“Eleanor Rigby” is on the 1966 album “Revolver” and also on a double A-side single with “Yellow Submarine”. It was written and credited to John Lennon and Paul McCartney, but the entire band worked on it together.
This song was during the Beatles transformation. They moved from just rock and roll music to experimentation with different genres. Although a few other songs by the Beatles can be deemed similar, “Eleanor Rigby” is unique. The lyrics and music of this song were unlike other popular music songs at the time.
“All the lonely people
Where do they all come from?
All the lonely people
Where do they all belong?”
This song was about loneliness, proving the Beatles had a wide range beyond just traditional rock. The song featured violins, cellos and violas created on a score composed by George Martin. Paul McCartney created the melody on his piano.
The original name of the woman in the song was going to be Miss Daisy Hawkins, but Eleanor Rigby was picked instead. McCartney explained in 1984 that he was looking for a name that sounded natural.
“Eleanor Rigby picks up the rice in the church where a wedding has been
Lives in a dream
Waits at the window, wearing the face that she keeps in a jar by the door
Who is it for?”
“Eleanor Rigby” stayed at number one on the British pop charts for four weeks straight. It won the Grammy for Best Contemporary (R&R) Vocal Performance, Male or Female for McCartney in 1966. “Eleanor Rigby” also was featured in the “Yellow Submarine” 1968 animated film.
Even though the lyrics are somber, this is one of my favorite songs. I enjoy most of the songs by the Beatles, but a few of them stand out for me. I like the blunt and painfully honest explanation of loneliness in “Eleanor Rigby”.
I find it interested how all of the people are lonely, but they really don’t have to be. When I hear “All the lonely people” I think of an episode of “That 70’s Show”. The character Jackie likes Hyde and she says, “Well I noticed that you’re alone a lot and I’m alone a lot, so let’s be alone together.”
The song mentioned how both Eleanor Rigby and Father McKenzie are alone in their own way. Eleanor Rigby attends a church after a wedding is over. She waits by the window for someone, but no one is there. Father McKenzie writes sermons that no one will hear. He darns his socks at night by himself. They are both separately alone. When they come together in the end, it’s already too late.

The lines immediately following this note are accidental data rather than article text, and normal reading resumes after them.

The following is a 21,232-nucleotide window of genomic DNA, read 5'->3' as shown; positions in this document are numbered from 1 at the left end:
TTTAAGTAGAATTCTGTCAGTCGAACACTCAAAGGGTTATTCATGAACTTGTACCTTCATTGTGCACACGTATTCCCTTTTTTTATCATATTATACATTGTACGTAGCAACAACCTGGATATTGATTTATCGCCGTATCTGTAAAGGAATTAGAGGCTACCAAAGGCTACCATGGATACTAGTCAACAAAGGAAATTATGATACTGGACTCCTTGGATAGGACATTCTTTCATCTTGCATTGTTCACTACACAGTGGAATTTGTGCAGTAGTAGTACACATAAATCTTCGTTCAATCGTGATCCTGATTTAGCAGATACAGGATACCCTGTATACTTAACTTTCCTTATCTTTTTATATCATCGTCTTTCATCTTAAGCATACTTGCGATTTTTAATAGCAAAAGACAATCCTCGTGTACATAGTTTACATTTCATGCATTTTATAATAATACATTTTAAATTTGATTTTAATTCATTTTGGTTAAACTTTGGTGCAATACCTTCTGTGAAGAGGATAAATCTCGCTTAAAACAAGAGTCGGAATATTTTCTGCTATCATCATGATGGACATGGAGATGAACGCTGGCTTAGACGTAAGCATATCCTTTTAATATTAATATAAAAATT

“Eleanor Rigby died in the church and was buried along with her name
Father McKenzie wiping the dirt from his hands as he walks from the grave
No one was saved.”
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PAUL 1966: “I was sitting at the piano when I thought of it. The first few bars just came to me, and I got this name in my head… Daisy Hawkins picks up the rice in the church. I don’t know why. I couldn’t think of much more so I put it away for a day. Then the name Father McCartney came to me, and all the lonely people. But I thought that people would think it was supposed to be about my Dad sitting knitting his socks. Dad’s a happy lad. So I went through the telephone book and I got the name McKenzie. I was in Bristol when I decided Daisy Hawkins wasn’t a good name. I walked ’round looking at the shops, and I saw the name Rigby. Then I took the song down to John’s house in Weybridge. We sat around, laughing, got stoned and finished it off.”
JOHN 1980: “Paul’s baby, and I helped with the education of the child… The violin backing was Paul’s idea. Jane Asher had turned him on to Vivaldi, and it was very good.”
PAUL 1984: “I got the name Rigby from a shop in Bristol. I was wandering round Bristol one day and saw a shop called Rigby. And I think Eleanor was from Eleanor Bron, the actress we worked with in the film ‘Help!’ But I just liked the name. I was looking for a name that sounded natural. Eleanor Rigby sounded natural.”
Also, check out this statue of Eleanor Rigby located in Liverpool.
Peace and love. Let it be.
– Jasmin ☼
Photo Credits: Rap361